Science Community Signs Letter to President Trump About HIV/AIDS Funding
Based on information provided by HealthGap.org, on March 7th it was announced that 200 scientists, researchers, and clinicians have come out against the Trump Administration’s policies that continue to undermine the global HIV response. Included in this list were co-discoverer of HIV, Françoise Barré-Sinoussi, a virologist and Nobel Laureate, Linda-Gail Bekker, the President of the International AIDS Society, and the HIV Medicine Association.
They, along with 197 others, have signed an open letter to U.S. President Donald Trump denouncing the deterioration of evidence-based policymaking during his administration.
Since Trump took office on January 20, 2017, the administration has been on a non-stop attack against HIV programming, funding, and policy on a domestic and international level. This started within the first week of office, when the Office of National AIDS Policy (ONAP) website was completely taken down. The White House initially stated this was due to the normal change in administration, but when the site returned it was archival data only, with no members reassigned to cover the office.
This was followed by a statement in March that HIV funding would be reduced by 300 million dollars, 50 million coming domestically. When the actual budget was submitted in May, the reduction ask would be for nearly 1.2 billion dollars, removing nearly 900 million in funds from the PEPFAR program, which helps treat HIV globally, especially in Africa. There was then an ask that the CDC remove several words from funding document requests, including diversity, transgender, scientific based, and vulnerable, which would again affect the non-profit HIV community that serves many of those demographics. Finally, in December, the President disbanded the Presidential Advisory Council on HIV and AIDS (PACHA).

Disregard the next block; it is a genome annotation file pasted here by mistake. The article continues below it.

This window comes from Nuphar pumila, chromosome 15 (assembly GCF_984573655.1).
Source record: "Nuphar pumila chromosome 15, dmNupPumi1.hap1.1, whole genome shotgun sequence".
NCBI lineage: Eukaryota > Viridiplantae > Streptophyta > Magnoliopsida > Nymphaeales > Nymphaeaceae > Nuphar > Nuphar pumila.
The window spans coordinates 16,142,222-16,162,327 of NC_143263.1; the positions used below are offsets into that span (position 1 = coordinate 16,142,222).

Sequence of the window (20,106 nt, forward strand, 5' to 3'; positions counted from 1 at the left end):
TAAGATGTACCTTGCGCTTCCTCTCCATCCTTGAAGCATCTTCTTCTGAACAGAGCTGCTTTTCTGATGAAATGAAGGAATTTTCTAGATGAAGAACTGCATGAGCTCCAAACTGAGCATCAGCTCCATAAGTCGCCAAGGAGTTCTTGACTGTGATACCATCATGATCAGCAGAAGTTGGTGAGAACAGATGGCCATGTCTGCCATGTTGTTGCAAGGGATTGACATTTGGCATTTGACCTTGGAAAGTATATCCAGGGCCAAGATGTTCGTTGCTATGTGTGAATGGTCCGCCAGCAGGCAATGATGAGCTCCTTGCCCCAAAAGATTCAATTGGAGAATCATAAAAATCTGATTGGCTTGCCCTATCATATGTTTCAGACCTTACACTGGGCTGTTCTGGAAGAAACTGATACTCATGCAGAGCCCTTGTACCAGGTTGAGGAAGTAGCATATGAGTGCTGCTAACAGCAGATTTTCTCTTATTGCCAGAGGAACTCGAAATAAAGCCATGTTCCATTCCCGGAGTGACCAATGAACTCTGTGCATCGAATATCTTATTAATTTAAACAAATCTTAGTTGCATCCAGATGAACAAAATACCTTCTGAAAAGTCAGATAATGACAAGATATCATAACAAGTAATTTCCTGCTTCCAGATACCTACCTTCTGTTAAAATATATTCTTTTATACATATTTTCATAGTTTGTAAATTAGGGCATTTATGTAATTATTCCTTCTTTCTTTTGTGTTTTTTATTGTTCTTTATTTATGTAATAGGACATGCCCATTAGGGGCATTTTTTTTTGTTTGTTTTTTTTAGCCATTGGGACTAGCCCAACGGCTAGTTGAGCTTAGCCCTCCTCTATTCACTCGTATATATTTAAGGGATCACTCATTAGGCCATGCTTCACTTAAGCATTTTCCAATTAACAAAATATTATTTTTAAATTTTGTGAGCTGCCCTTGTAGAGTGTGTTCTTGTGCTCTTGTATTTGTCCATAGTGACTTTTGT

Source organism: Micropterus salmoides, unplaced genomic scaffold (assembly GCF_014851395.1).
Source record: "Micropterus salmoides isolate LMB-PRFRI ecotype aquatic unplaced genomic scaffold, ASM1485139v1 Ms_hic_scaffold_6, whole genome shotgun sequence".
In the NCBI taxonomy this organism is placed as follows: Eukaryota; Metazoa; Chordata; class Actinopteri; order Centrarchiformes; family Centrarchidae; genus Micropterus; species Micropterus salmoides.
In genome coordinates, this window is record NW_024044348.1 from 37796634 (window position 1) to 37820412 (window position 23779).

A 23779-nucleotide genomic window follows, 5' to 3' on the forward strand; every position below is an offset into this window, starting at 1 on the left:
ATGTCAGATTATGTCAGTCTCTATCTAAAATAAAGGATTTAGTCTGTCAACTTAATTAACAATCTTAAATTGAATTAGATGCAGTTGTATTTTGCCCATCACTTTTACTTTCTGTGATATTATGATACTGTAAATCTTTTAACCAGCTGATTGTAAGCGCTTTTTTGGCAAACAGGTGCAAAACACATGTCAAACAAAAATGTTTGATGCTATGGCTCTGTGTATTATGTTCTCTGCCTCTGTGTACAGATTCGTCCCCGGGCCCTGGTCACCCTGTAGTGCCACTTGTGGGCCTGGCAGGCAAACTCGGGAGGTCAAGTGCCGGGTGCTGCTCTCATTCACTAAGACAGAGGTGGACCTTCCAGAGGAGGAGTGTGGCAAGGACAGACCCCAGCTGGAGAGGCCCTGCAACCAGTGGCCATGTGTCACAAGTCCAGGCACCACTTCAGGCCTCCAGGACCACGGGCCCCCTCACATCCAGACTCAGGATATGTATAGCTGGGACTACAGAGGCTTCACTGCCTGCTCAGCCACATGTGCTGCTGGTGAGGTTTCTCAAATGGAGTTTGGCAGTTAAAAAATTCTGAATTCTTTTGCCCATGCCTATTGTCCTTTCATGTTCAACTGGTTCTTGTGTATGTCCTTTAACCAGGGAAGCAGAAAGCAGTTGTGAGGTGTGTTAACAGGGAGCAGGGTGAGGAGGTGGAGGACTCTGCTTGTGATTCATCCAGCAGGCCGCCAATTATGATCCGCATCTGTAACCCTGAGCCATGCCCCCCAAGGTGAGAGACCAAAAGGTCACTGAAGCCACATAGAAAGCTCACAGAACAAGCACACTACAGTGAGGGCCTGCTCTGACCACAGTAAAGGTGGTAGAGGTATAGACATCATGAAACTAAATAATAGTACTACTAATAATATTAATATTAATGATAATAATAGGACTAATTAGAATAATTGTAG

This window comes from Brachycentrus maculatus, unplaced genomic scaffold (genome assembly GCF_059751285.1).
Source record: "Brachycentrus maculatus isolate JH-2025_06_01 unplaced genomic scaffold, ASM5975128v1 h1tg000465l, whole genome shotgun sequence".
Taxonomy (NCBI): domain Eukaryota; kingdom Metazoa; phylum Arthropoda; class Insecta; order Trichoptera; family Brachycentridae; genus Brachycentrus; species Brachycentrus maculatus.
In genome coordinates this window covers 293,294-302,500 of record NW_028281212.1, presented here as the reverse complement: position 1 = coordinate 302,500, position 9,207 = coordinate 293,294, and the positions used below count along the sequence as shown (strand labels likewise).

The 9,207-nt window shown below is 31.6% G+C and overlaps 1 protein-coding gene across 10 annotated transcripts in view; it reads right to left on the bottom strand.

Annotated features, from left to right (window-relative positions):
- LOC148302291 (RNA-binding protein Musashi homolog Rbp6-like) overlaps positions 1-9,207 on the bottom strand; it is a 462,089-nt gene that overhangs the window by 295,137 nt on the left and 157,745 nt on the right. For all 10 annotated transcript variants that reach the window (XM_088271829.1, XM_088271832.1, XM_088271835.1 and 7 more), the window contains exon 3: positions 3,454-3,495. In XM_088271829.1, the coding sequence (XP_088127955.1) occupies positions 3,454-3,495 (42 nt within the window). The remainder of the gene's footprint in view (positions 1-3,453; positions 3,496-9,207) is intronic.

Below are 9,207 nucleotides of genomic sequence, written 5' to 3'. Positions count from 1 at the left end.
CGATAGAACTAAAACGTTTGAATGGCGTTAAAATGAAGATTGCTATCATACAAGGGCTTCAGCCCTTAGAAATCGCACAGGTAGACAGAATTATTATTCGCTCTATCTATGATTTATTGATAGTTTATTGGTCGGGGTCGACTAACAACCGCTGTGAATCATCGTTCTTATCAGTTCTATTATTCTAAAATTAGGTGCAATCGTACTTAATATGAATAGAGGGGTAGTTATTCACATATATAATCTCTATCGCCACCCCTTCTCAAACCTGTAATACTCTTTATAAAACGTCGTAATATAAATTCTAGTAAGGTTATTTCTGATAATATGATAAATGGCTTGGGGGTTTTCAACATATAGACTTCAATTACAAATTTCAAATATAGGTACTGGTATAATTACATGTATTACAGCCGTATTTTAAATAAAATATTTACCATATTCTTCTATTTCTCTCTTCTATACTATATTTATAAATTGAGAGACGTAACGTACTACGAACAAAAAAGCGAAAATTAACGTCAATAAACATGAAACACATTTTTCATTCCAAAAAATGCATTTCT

The letter was released today on the final day of the annual Conference on Retroviruses and Opportunistic Infections (CROI) in Boston, Massachusetts. CROI is the preeminent HIV research meeting in the world and attracts more than 4,000 HIV/AIDS research leaders internationally. The conference has facilitated the presentation of important discoveries in the field and accelerated progress in HIV/AIDS research.
On this last day of the conference, scientists, researchers, and clinicians spoke out against actions taken during the Trump Presidency, which has been marked by a dramatic decline of evidence-based policymaking and repeated attempts to slash funding for scientific research.
The letter states:
"We, the undersigned, are HIV clinicians, researchers and scientists responding to the AIDS epidemics around the world and in the U.S.
We are gravely concerned by President Trump's pursuit of policies that are out of step with evidence. The most recent examples include:
President Trump’s Fiscal Year 2019 Budget proposal to the U.S. Congress that contains at least $1.284 billion in cuts to life saving global HIV programs, when no less than $850 million in additional funding is needed for PEPFAR, and a full $1.35 billion in funding for the Global Fund to Fight AIDS, Tuberculosis and Malaria. Analyses by UNAIDS show that a surge in global AIDS funding is needed now, in order to accelerate treatment and prevention and attain control of the epidemic by 2030.
Reinstatement and expansion of the Mexico City Policy, now called "Protecting Life in Global Health Assistance." This policy blocks U.S. funding for non-U.S. organizations that use non-U.S. government sources of funding to provide abortion counseling or referrals, advocate to decriminalize abortion or expand abortion services. Expansion of this policy to include PEPFAR and all other health development assistance will reduce the standard of sexual and reproductive care provided to women living with and at risk for HIV.
The establishment of the Conscience and Religious Freedom Division at the Department of Health and Human Services, and the proposed rule regarding "Protecting Statutory Conscience Rights in Health Care," an Executive action that, if enacted, would provide license for health care providers to discriminate against their patients.
Proposed cuts to the National Institutes of Health, specifically the National Institute for Allergy and Infectious Diseases (NIAID) and the Fogarty International Center, which if enacted would slow urgently needed HIV basic and implementation research and impair work to build research capacity in partner nations to fight HIV.
Science shows us that we can defeat HIV, but not if we defy evidence.
President Trump’s misguided budget proposal, and his Administration’s attempts to scale up policies in defiance of evidence will only undermine the global AIDS response and should be stopped."